I spoke in Beijing on Saturday, and worked with an interpreter for the first time. Public speaking is hard enough, and working with an interpreter complicates things… unless you’re prepared.
I had two interpreters. One was the primary and the other was a secondary interpreter, plus they had two on stand-by (paranoid event planning I guess). The primary interpreter, Sally, was a subject matter expert, and the secondary interpreter, Rebecca, was a professional interpreter. Sally kicked it off and was doing great (I thought) and then I got a note to have it switch to Rebecca. Then a note to switch back to Sally. Apparently, because Sally wasn’t a professional interpreter, she was looking at me and at her notes and not at the audience. Even though she is a compelling communicator when alone on stage, they felt she was bringing down the energy of the talk. They slipped in Rebecca, coached Sally and had Sally come back on and she kicked it up! She and I both learned from this experience.
Interestingly, it was when Rebecca was interpreting that she created a S.T.A.R. Moment. That’s an acronym for Something They’ll Always Remember. In my talk, I was describing in what a S.T.A.R. moment is. But when Rebecca relayed in Chinese what a S.T.A.R. moment was the place roared with laughter (they didn’t laugh when I explained what it is.) Rebecca had inserted a traditional 4-character Chinese saying that means “something you’ll remember until you’re so old your teeth are falling out.” She did a great job mapping my information to the local culture.
Here are six tips for working with an interpreter:
- Prepare half as much material. If you are given an hour, prepare half an hour of material. It takes twice as long to convey your information with an interpreter.
- Transcribe or write out your talk. A week ahead of time, I sent over a transcript of a similar talk that I had delivered so the interpreters could read through it and practice. Even though I didn’t deliver it exactly the same way, most of the material was incorporated.
- Work through idioms and metaphors. Many of the phrases and sayings we use have no direct interpretation into other languages. Since my interpreters had the transcript ahead of time, by the time I landed, they had already identified areas where they had questions, so they could make sure they applied regional stories and metaphors that would work. They also identified where some of my language should change or simplify so the English-as-a-second-language audience members would understand what I was saying.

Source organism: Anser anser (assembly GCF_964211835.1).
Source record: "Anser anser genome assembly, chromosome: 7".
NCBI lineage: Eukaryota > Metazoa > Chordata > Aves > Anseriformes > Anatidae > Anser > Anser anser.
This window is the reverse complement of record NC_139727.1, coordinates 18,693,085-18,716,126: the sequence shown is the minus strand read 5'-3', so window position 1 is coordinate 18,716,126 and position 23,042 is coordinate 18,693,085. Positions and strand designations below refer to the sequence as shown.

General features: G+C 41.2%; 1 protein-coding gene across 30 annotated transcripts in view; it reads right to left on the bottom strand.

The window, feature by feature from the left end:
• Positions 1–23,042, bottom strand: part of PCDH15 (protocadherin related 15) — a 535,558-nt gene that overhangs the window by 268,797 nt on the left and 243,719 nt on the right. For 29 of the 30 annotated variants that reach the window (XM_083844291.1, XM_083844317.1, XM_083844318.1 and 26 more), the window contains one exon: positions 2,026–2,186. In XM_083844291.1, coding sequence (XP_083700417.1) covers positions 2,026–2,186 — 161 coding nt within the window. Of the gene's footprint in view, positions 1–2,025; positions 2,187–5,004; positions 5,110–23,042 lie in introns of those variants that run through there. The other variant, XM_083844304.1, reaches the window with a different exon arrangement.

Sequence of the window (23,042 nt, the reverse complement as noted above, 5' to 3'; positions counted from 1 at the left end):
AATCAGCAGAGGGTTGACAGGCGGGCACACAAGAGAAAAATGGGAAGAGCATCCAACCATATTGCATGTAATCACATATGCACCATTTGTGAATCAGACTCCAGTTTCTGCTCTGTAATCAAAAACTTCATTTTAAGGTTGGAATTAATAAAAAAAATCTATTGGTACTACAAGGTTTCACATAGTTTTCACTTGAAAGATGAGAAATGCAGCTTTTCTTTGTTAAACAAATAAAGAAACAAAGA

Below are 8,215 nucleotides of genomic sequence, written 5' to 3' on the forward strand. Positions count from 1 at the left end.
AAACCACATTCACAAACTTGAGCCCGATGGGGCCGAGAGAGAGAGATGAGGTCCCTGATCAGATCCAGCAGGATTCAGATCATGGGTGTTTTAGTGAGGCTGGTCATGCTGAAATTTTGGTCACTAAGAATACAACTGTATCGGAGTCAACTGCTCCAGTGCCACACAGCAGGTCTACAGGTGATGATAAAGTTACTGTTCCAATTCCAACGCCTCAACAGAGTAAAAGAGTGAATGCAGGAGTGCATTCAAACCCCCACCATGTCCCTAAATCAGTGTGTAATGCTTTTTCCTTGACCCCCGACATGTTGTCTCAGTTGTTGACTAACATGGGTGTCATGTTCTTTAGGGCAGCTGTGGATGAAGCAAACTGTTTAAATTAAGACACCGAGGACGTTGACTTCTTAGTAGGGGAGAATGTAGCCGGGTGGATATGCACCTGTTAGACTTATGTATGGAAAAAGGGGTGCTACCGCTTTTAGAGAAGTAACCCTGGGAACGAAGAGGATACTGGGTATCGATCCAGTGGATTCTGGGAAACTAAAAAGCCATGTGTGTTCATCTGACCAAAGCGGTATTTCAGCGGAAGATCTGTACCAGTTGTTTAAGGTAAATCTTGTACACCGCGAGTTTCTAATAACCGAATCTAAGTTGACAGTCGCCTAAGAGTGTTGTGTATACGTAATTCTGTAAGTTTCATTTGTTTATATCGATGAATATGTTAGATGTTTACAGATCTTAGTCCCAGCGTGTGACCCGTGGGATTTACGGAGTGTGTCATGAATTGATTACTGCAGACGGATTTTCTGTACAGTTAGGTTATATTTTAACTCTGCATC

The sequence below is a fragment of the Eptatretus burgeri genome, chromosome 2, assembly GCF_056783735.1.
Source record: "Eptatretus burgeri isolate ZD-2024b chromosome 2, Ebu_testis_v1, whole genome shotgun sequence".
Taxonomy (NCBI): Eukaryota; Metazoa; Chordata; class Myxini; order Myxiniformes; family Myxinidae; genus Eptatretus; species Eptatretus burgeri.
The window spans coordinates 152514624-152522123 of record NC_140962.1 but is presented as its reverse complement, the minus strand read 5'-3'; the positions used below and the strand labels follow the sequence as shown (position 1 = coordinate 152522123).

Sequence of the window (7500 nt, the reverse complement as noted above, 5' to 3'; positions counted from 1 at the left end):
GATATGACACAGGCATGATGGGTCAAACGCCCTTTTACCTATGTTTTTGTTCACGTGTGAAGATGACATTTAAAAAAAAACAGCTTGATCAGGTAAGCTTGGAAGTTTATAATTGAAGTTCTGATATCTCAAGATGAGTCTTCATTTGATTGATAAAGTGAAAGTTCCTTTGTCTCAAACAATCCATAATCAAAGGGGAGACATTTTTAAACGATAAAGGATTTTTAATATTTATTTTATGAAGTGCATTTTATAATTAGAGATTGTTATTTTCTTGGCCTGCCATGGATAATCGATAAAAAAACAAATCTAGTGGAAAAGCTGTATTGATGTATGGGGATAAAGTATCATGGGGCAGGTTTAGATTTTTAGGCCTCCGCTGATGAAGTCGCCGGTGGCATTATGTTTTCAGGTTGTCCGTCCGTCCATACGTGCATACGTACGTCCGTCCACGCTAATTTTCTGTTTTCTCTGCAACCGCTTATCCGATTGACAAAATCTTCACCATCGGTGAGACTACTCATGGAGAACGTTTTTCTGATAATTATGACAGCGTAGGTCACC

- Practice for pacing and pauses. You need to practice with the interpreters. Each interpreter has a different length of phrase they can handle interpreting at one time. They also need to coach you on the speed you’re talking, so the English-speaking audience members can process what you’re saying.
- Complete your thoughts. Each burst of content you say should be a complete thought. Sometimes I would say a phrase that felt like the length the interpreter would need, and I would leave the last few words off for the next phase of interpretation. It broke the content into odd blocks and opportunities were lost for laughter and understanding.
- Have good chemistry with your interpreter. I was very fortunate that I knew Sally before I went to China. She writes a blog in Chinese about presentations, so I knew she would know the material. Rebecca spent most of the morning with me getting me to laugh and relax. I knew both these ladies so well. Several times on stage we would laugh together and even hugged on stage as we pulled the audience along. It made me more comfortable to feel like they were comrades, and being able to trust they would value my material and represent it well.
One of the greatest things I’ve learned on this trip is that when you’re presenting in another country, knowing your audience is almost more important. The studying I’ve done about the culture and how it communicates paid off. I modified my natural communication style and even answered questions with more nuance to their culture and, threw in historical context and cultural examples that were relevant. So, know your audience and know your interpreter and everything else will fall naturally into place.